What sets ImaginOak Play Mats apart are the three stylized designs featuring more realistic buildings and landscaping, more interesting details, the large scale of the vinyl play area, several different play mats can lay side by side in any configuration, and the mats encourage stimulating group play. The painterly look gives these artisan play mats a style like no other.

ImaginOak Castle Play Mat

Some years ago designer Craig McDowall, had the idea of introducing a new play mat into the children’s market. After visiting many toy shops he saw that there were a number of fabric play mats or rugs aimed at pre-school kids. Preschool play mats have chunky graphics and are intended for larger toys. There seemed to be no play mats aimed at elementary school kids, aged approximately 4-11, and the small figurines they’ve collected. He also saw that parents are becoming more interested in finding ways to keep their school age children away from ‘screens’, including electronic devices such as computer tablets, game consoles and television. Child education experts are also sounding the alarm about the amount of time children spend alone, playing games with pre-written scripts and predictable outcomes.

ImaginOak Horse Farm Play Mat

ImaginOak Play Mats encourage imaginative play which is not predefined by characters; there are no people, animals or vehicles printed on the mats. Children may use action figures or other movie and television characters, but the kids are able to reinvent the story line, and design their own narrative. By allowing the children to be their own story tellers, ImaginOak hopes that children will engage in more meaningful play. Children are capable of working out some of their problems by imaginative experiential play, and these play mats might help them in that process. Home school parents are able to convert the story play into written formats which children can continue to work on. These large play mats allow two or more children to take part in parallel play, and interact with friends and siblings. Several play mats can be laid side by side to increase the possibilities.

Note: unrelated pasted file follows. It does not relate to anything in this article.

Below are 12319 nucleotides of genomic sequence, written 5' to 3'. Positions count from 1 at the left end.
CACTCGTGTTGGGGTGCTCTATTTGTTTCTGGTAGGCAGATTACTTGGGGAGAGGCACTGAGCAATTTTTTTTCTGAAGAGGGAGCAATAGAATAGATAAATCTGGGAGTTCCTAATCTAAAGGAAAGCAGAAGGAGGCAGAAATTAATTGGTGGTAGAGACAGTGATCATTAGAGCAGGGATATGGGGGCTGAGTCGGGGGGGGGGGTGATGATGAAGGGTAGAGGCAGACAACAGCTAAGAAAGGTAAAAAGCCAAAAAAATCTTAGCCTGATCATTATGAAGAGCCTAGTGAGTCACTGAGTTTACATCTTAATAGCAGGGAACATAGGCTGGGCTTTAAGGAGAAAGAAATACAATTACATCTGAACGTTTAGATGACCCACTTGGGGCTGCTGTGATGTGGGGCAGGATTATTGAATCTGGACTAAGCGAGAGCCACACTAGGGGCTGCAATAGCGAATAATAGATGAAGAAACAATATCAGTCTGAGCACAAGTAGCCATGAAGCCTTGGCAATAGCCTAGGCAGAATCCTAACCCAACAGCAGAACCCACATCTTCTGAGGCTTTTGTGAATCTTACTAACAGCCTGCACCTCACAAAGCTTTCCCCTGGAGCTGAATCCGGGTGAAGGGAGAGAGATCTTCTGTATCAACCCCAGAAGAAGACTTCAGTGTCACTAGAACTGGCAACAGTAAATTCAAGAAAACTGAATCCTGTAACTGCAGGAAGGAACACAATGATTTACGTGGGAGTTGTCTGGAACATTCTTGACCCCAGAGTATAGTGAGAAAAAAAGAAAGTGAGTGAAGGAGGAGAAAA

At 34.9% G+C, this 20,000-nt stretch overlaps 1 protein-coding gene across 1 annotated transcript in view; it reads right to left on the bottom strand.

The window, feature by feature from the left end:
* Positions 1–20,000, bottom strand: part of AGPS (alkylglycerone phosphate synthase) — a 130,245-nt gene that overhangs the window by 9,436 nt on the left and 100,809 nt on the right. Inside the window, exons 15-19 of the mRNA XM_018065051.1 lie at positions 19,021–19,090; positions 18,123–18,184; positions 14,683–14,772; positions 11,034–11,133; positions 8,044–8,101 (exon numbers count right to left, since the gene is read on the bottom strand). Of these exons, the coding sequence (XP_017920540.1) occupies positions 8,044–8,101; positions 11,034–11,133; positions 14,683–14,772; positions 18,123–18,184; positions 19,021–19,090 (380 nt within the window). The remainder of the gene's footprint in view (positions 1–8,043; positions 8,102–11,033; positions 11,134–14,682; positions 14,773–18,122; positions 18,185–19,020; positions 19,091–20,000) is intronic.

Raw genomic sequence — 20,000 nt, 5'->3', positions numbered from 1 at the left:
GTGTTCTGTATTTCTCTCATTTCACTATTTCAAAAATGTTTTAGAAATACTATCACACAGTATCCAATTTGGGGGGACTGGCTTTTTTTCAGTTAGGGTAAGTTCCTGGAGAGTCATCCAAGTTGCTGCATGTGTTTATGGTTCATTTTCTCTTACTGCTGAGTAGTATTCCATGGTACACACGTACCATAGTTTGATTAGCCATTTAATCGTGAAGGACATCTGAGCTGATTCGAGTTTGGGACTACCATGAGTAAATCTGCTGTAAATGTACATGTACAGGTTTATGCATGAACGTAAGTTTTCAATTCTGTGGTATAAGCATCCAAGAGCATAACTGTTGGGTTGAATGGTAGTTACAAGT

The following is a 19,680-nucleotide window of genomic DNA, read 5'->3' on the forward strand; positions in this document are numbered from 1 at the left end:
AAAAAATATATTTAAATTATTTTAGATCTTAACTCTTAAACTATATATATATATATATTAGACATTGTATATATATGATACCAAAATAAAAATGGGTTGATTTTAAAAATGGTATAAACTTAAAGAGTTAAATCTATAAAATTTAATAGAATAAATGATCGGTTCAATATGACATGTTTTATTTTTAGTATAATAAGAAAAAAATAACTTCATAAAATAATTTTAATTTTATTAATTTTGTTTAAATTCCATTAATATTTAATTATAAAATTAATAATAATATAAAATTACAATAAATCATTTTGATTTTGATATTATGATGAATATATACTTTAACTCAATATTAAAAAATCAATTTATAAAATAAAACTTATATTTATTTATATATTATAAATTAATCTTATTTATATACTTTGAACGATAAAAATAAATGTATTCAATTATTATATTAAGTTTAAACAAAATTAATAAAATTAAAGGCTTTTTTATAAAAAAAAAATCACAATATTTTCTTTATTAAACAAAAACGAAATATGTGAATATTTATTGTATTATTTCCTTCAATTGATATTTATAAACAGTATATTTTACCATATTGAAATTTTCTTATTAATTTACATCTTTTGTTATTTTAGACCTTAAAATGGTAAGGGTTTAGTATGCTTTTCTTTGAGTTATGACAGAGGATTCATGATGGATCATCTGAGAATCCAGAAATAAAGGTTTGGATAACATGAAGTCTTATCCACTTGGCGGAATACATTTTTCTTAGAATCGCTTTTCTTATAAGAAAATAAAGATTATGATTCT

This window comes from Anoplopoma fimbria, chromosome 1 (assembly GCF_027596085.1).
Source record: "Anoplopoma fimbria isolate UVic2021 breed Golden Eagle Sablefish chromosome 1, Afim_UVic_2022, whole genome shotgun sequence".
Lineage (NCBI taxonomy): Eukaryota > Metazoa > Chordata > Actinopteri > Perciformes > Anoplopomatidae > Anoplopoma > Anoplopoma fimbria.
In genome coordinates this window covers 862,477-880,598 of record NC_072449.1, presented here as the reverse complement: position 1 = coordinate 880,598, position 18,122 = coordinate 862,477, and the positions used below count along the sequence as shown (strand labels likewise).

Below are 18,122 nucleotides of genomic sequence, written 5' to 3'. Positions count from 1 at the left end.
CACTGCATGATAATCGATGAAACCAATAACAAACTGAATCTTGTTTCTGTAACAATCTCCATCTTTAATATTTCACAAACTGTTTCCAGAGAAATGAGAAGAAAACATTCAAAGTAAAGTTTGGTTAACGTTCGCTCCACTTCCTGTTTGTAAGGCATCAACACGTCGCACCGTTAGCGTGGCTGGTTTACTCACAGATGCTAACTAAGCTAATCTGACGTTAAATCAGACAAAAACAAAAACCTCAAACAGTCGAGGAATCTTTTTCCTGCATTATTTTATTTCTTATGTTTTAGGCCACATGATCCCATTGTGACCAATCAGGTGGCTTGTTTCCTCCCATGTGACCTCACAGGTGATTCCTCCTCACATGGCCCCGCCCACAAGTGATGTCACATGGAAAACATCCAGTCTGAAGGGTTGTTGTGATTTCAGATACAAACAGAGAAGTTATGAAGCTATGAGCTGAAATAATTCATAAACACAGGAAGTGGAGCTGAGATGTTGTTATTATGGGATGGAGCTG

ImaginOak Village Play Mat

The original three designs, Caravan Village, Quest Realm, and Horse Haven are available in both LARGE 4x5 and SMALL 3x4 sizes. Large size is 45.5" x 59". Small size is 36" x 47”. The great part is that the play mats can be laid together in any configuration

ImaginOak Play Mats Can "Connect"

ImaginOak Play Mats are practically indestructible and are waterproof. The scrim vinyl is printed with safe water-based latex inks which are the optimum choice for use in hospitals, restaurants and schools. These inks are Greengaurd Gold UL certified, odorless, and meet LEED standards. They roll up for storage, and are easily cleaned with a mild detergent and moist sponge.

ImaginOak Play mats are available in two sizes to fit most families needs:
Small 3' x 4' for the price of $55.00
Large 4' x 5' for the price of $75.00

Blog Administrator:  Trisha Roberts

Copyright © 2017 TNT Inspired Enterprise, LLC, All rights reserved.

Unauthorized duplication is a violation of applicable laws.